dc.identifier.urihttp://hdl.handle.net/10755/162764-
dc.description.abstract<table><tr><td colspan="2" class="item-title">A Randomized Prospective Trial Investigating the Effectiveness of Various Interventions at Triage for Pain Relief in Adult Patients with Minor Musculoskeletal Injuries and Moderate Pain, and the Significance of Customer Satisfaction</td></tr><tr class="item-sponsor"><td class="label">Conference Sponsor:</td><td class="value">Emergency Nurses Association</td></tr><tr class="item-year"><td class="label">Conference Year:</td><td class="value">2000</td></tr><tr class="item-author"><td class="label">Author:</td><td class="value">Tanabe, Paula, RN, PhD, CCRN</td></tr><tr class="item-institute"><td class="label">P.I. Institution Name:</td><td class="value">Northwestern Memorial Hospital</td></tr><tr class="item-address"><td class="label">Contact Address:</td><td class="value">417 S. Jefferson Street #408B, Chicago, IL, 60607, USA</td></tr><tr class="item-phone"><td class="label">Contact Telephone:</td><td class="value">(312) 926-6999</td></tr><tr class="item-email"><td class="label">Email:</td><td class="value">ptanabe@nmh.org</td></tr><tr><td colspan="2" class="item-abstract">Purpose: Minor musculoskeletal trauma injuries are common, and often associated with significant pain. These patients frequently wait due to low acuity. This can contribute to low patient satisfaction. The purpose of this study was to determine the most effective nursing intervention to decrease pain at triage.<br/><br/>Design: An interventional quasi-experimental study using a control group with repeated measures was used.<br/><br/>Setting: Data were collected at a suburban emergency department in the Midwest.<br/><br/>Sample: The sample included 77 adults age 18 and over presenting with a chief complaint of minor extremity trauma to the elbow or knee or below. Exclusion criteria were: inability to speak English, injury greater than 24 hours, self administration of any analgesics prior to arrival, lacerations, sensitivity to cold, Raynaud's phenomenon, rheumatoid arthritis to the effected joint, or a pain rating of 3 or less on a 0-10 numeric rating scale (NRS).<br/><br/>Methods: Trained research assistants were present at triage during busy hours to recruit and enroll patients. Random assignment was used to assign patients to 1 of 3 groups; (1) control (ice, immobilization, &amp; elevation), (2) ibuprofen 800 MG po, or (3) distraction (audio cassette tapes with self-selected music). Patients rated their pain on the numeric rating or verbal descriptor scale (reliability and validity previously established) at 0, 30, &amp; 60 minutes. Two questions regarding customer satisfaction were asked upon discharge from the ED.<br/><br/>Results: No differences in pain ratings between groups were demonstrated at 30 and 60 minutes. A statistically significant reduction in pain for all groups was reported at 30 minutes (F=21.17, p = 0.00001), and maintained at 60 minutes (F = 16.18, p =0.00001). Most patients (84%) stated they were more satisfied with their overall care in the ED because of the immediate attention they received at triage for pain relief. Patients who presented with higher pain ratings (equal among groups), expressed statistically significant lower satisfaction with pain management (F = 9.375, p = 0.003). Patients (87%) who listened to music stated they would like the opportunity in future ED visits.<br/><br/>Conclusions: Triage protocols should include ice and distraction techniques for pain. Ice provides a significant analgesic effect, and distraction improves patient satisfaction with the overall ED visit. [Research Paper Presentation]</td></tr></table>en_GB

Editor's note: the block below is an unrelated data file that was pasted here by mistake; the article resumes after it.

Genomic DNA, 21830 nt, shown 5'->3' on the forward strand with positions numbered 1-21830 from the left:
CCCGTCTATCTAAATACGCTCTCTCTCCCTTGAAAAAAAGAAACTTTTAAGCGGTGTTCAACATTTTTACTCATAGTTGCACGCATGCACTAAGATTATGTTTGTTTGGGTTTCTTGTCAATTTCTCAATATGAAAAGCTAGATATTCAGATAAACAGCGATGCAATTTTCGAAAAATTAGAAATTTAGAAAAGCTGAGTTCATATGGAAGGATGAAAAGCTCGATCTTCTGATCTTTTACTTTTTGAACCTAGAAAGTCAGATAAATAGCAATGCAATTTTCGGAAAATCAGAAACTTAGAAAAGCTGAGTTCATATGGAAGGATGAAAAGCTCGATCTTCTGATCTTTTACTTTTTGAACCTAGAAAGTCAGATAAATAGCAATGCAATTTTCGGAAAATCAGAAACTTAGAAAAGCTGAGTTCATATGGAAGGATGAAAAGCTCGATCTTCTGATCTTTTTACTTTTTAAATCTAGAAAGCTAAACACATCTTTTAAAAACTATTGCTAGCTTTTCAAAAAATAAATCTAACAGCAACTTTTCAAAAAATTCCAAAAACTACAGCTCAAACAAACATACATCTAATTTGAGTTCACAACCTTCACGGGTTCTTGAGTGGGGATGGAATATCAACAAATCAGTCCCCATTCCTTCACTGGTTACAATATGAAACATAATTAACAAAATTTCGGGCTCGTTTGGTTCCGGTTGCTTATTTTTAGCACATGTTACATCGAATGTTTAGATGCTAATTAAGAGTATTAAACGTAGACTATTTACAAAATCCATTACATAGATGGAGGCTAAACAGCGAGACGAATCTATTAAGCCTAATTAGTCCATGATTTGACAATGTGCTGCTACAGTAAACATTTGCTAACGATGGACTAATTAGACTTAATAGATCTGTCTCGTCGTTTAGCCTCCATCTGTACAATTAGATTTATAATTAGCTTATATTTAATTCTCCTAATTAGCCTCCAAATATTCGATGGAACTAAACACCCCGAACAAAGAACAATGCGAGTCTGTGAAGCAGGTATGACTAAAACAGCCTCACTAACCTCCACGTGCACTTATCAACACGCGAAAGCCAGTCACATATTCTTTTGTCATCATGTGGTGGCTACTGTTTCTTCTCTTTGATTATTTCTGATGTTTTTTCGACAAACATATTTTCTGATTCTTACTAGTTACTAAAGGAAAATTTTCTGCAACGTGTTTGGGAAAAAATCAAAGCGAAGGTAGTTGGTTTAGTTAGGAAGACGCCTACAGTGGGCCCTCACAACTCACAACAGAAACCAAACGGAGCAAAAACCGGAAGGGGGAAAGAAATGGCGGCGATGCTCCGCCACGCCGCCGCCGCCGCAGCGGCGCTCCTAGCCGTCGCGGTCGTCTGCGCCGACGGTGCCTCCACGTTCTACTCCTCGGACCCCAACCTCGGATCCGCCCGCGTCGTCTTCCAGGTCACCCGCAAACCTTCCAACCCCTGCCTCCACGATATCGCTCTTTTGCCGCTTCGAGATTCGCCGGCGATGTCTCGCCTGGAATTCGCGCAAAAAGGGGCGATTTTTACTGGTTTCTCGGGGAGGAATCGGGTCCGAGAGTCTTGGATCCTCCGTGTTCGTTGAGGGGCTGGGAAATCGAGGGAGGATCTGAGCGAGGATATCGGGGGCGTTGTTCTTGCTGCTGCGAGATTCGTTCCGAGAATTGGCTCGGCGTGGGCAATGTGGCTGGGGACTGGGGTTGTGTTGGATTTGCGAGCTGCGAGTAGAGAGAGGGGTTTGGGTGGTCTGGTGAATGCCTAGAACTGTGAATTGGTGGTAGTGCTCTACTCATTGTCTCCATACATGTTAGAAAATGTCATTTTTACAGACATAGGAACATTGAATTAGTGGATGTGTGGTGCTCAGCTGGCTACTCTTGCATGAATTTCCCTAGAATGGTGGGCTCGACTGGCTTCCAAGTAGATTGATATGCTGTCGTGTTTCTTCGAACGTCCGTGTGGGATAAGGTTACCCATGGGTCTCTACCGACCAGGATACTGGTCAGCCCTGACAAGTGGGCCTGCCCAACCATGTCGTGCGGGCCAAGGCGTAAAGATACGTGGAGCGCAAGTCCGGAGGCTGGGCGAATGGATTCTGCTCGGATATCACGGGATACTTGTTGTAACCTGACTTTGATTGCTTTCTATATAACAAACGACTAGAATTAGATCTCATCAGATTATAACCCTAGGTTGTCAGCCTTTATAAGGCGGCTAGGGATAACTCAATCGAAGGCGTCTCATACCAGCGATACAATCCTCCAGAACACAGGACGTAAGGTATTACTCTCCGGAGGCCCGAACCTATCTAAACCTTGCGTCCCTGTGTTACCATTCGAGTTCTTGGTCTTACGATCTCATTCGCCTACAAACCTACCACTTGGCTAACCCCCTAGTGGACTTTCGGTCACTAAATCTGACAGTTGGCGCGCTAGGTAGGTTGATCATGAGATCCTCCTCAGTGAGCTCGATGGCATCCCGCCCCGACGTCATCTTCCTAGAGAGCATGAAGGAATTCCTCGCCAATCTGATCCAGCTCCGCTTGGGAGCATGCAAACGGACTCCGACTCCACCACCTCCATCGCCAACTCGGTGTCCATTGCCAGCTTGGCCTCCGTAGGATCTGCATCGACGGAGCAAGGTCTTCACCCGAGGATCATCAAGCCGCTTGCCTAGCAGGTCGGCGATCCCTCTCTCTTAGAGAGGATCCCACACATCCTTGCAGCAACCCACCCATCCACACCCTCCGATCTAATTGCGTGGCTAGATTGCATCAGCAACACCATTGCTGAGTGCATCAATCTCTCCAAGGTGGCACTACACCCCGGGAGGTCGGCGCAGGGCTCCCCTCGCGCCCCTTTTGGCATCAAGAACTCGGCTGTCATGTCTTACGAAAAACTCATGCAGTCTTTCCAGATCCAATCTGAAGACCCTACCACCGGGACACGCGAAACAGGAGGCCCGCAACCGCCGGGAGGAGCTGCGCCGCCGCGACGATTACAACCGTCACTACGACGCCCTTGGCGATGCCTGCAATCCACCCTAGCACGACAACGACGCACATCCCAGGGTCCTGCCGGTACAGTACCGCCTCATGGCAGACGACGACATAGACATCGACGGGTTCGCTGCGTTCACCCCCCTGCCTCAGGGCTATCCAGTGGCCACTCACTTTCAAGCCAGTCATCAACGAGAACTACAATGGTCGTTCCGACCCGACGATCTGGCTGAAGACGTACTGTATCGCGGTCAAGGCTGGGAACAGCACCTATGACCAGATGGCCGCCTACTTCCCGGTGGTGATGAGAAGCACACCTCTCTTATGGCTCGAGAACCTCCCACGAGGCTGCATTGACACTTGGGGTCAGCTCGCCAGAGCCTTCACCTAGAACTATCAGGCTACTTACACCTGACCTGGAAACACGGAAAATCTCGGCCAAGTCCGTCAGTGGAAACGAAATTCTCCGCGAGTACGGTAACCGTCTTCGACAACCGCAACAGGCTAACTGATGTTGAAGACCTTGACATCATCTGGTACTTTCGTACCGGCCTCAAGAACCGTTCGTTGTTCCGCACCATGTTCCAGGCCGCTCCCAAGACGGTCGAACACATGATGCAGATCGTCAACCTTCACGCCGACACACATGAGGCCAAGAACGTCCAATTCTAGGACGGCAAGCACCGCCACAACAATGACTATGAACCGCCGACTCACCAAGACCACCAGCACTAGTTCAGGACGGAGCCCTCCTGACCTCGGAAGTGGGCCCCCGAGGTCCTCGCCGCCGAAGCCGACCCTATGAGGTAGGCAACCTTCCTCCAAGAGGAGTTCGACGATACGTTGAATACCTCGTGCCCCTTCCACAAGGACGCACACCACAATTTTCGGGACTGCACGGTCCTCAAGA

dc.date.available2011-10-27T10:33:44Z-
dc.date.issued2011-10-17en_GB
dc.date.accessioned2011-10-27T10:33:44Z-
dc.description.sponsorshipEmergency Nurses Associationen_GB